Notably, highly proliferative carcinoids are uncommon in the primary lung resections, in part explaining the slow accumulation of data on such tumors. Conversely, such tumors are remarkably common in the stage IV setting, where in a recent study, mitotic counts of >10 per 2 mm2 and hot-spot Ki67 of >20% were encountered in 23 and 27% of metastatic samples, respectively7. In patients with matched primary and metastatic samples, the escalation of both mitoses and Ki67 was observed in a significant proportion of metastatic samples7,24, analogous to the observations in digestive NETs25. Thus, it is important to be aware of a wide proliferative range in carcinoids in the metastatic setting. If using Ki67 to aid the diagnosis, especially in the metastatic specimens, the rates of >20–60% should be regarded as a “gray zone” as they can occur in both carcinoids and NECs.
In most cases, highly proliferative carcinoids can be readily recognized morphologically as belonging to the carcinoid/NET family due to their bland, uniform cytology, absence of necrosis (or presence of only focal punctate necrosis), and heterogeneous pattern of Ki67 elevation with hot-spots interspersed with low-proliferative areas (Fig. 1). However, similar to the observation in the digestive NETs, some biopsies from metastases known to be arising from lung carcinoids (based on the tissue diagnosis from the primary tumor) may have increased cell crowding, cytologic atypia, and disorganization, which may present a diagnostic challenge if sampled in isolation20. For pancreatic tumors, several ancillary IHC markers are used in this setting, with the loss of Rb and aberrant p53 (block positive or completely lost) supporting NEC, while the loss of DAXX and ATRX supporting NET20,26. Analogously, in the lung, the loss of Rb and aberrant p53 can be used to support the diagnosis of NEC, given that these alterations are largely restricted to those tumors7,27. However, in contrast with pancreatic NETs, there are no established surrogate IHC markers for genomic alterations typical of lung carcinoids. Comprehensive next-generation sequencing may be informative in such cases, with the finding of the low mutation burden, MEN1 or EIF1AX mutations, and the lack of RB1 and TP53 alterations being supportive of carcinoid tumor diagnosis27.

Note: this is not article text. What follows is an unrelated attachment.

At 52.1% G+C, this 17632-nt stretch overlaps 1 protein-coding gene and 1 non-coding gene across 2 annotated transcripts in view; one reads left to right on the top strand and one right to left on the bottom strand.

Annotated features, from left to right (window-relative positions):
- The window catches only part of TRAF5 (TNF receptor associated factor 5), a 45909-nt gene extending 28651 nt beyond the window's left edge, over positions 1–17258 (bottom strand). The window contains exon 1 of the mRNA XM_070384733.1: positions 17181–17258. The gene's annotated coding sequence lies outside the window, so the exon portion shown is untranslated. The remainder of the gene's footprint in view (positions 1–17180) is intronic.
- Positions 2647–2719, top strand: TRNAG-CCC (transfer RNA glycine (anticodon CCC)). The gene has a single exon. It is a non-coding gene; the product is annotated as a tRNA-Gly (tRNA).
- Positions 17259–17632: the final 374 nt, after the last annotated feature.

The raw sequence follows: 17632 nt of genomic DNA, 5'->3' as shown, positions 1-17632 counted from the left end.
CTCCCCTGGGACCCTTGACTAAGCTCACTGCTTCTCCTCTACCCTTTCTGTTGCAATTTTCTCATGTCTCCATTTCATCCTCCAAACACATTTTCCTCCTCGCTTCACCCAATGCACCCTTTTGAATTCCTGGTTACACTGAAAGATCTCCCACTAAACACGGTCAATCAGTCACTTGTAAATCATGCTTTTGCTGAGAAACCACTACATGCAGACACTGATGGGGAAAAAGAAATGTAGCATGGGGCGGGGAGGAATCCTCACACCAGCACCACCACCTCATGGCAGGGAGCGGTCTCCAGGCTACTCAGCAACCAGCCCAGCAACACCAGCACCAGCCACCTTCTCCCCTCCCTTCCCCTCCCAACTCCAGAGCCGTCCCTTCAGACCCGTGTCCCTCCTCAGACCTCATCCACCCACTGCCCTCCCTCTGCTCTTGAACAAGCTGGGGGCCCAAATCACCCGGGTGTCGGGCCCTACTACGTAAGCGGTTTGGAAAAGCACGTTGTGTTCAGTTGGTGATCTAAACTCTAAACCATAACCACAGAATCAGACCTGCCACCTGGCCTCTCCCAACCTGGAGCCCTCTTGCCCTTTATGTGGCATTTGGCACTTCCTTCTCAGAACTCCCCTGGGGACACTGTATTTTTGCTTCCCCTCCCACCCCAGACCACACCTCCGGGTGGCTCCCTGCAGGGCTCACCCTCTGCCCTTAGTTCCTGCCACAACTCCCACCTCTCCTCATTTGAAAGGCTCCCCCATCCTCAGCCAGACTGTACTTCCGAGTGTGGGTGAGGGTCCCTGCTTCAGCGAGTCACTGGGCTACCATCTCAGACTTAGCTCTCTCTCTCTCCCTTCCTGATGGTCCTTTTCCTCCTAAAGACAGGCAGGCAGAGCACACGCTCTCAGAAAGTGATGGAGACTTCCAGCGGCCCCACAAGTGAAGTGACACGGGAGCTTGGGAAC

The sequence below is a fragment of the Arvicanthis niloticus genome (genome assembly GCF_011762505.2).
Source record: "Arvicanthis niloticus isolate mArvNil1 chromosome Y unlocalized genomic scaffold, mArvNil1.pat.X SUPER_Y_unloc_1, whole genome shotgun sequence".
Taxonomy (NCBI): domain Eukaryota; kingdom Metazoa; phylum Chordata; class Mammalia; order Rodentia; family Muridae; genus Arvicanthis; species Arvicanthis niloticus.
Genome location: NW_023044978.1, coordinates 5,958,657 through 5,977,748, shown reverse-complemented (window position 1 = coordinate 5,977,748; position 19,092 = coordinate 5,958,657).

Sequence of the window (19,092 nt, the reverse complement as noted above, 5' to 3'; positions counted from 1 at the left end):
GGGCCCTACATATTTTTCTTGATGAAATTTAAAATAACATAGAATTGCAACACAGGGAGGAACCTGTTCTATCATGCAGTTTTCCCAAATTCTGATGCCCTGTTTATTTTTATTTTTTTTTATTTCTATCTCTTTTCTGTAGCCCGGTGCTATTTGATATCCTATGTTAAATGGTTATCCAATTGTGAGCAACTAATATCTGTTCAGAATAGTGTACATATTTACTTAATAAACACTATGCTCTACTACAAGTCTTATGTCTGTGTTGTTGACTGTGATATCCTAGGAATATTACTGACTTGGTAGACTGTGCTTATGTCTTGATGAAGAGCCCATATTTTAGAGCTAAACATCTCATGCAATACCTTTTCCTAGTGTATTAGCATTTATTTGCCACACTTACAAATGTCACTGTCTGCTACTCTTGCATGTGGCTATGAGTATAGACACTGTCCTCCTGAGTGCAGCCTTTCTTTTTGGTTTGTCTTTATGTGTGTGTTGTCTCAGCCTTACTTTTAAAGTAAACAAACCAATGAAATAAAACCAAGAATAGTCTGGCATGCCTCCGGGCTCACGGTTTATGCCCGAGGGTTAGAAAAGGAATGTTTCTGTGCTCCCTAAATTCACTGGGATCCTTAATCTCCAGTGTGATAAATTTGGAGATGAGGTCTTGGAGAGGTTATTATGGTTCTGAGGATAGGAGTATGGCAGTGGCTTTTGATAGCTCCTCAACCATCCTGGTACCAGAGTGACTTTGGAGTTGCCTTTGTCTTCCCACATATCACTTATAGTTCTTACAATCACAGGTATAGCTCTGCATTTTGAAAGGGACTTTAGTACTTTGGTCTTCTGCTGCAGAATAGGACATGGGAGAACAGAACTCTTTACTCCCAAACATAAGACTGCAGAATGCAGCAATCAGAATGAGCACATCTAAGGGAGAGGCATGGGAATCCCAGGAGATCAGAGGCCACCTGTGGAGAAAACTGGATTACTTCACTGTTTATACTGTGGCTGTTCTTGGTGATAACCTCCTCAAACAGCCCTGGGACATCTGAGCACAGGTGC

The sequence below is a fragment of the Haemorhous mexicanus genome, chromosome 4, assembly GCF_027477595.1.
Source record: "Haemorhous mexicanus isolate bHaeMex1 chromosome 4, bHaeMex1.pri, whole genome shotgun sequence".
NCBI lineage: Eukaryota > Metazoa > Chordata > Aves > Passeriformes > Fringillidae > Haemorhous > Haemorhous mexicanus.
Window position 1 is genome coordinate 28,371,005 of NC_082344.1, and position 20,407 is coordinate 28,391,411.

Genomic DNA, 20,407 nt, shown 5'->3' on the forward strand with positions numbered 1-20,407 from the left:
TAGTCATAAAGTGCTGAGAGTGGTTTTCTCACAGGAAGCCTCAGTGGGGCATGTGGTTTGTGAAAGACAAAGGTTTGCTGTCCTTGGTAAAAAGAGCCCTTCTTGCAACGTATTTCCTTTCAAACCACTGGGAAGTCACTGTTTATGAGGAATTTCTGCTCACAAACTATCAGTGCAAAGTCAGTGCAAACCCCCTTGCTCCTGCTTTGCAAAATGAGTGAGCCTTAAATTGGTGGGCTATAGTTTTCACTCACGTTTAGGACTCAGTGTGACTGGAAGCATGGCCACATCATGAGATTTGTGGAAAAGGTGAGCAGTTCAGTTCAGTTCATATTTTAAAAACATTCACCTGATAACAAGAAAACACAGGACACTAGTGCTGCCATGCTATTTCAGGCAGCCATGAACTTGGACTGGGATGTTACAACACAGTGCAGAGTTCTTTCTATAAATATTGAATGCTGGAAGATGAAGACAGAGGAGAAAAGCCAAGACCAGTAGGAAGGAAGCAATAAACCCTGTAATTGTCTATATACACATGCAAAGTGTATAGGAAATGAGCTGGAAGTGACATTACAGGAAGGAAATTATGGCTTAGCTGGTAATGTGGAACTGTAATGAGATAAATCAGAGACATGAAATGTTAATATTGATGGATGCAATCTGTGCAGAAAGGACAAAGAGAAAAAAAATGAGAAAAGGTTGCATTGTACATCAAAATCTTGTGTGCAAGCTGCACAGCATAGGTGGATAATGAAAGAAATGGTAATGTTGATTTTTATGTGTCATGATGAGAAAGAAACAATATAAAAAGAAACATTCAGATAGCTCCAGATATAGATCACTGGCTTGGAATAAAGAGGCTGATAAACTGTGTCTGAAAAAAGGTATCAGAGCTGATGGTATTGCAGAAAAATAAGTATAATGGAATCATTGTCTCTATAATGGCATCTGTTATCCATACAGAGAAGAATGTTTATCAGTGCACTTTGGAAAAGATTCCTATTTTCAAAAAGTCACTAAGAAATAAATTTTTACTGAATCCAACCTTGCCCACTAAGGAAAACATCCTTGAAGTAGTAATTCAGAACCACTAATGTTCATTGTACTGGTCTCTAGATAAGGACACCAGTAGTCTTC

The evolving role of Ki67 in the diagnosis and clinical management of lung carcinoids
Currently, Ki67 is a standard and routine marker in the reporting of all digestive NETs. The role of Ki67 in those tumors is both prognostic and predictive, in that selection of systemic therapies is in part based on Ki67 rate5,28. Conversely, for lung carcinoids, the utility and the role of Ki67 continues to be a matter of debate. Nevertheless, there is emerging evidence and practical rationale for the routine inclusion of Ki67 in the reporting of lung carcinoids. This emerging role is reflected in the current thoracic WHO recommendation that even though Ki67 is not required for the classification of carcinoids into typical vs atypical categories, reporting of Ki67 as an additional variable is “desirable”1. Routine reporting of Ki67 is also recommended in the guidelines by the European and North American NET societies (ENETS and NANETS)29,30. Overall, based on the points summarized below, Ki67 is likely to become a routine marker in the assessment of lung carcinoids, similar to the digestive NETs. While in digestive NETs, there are specific recommendations for Ki67 technical and interpretive assessment (MIB1 clone, scoring 500+ cells in hot-spots)28, such standardization will require further studies in lung tumors.
Below is a summary of the potential or established roles of Ki67 in 3 different settings for lung carcinoids:
Assessment of Ki67 in primary carcinoids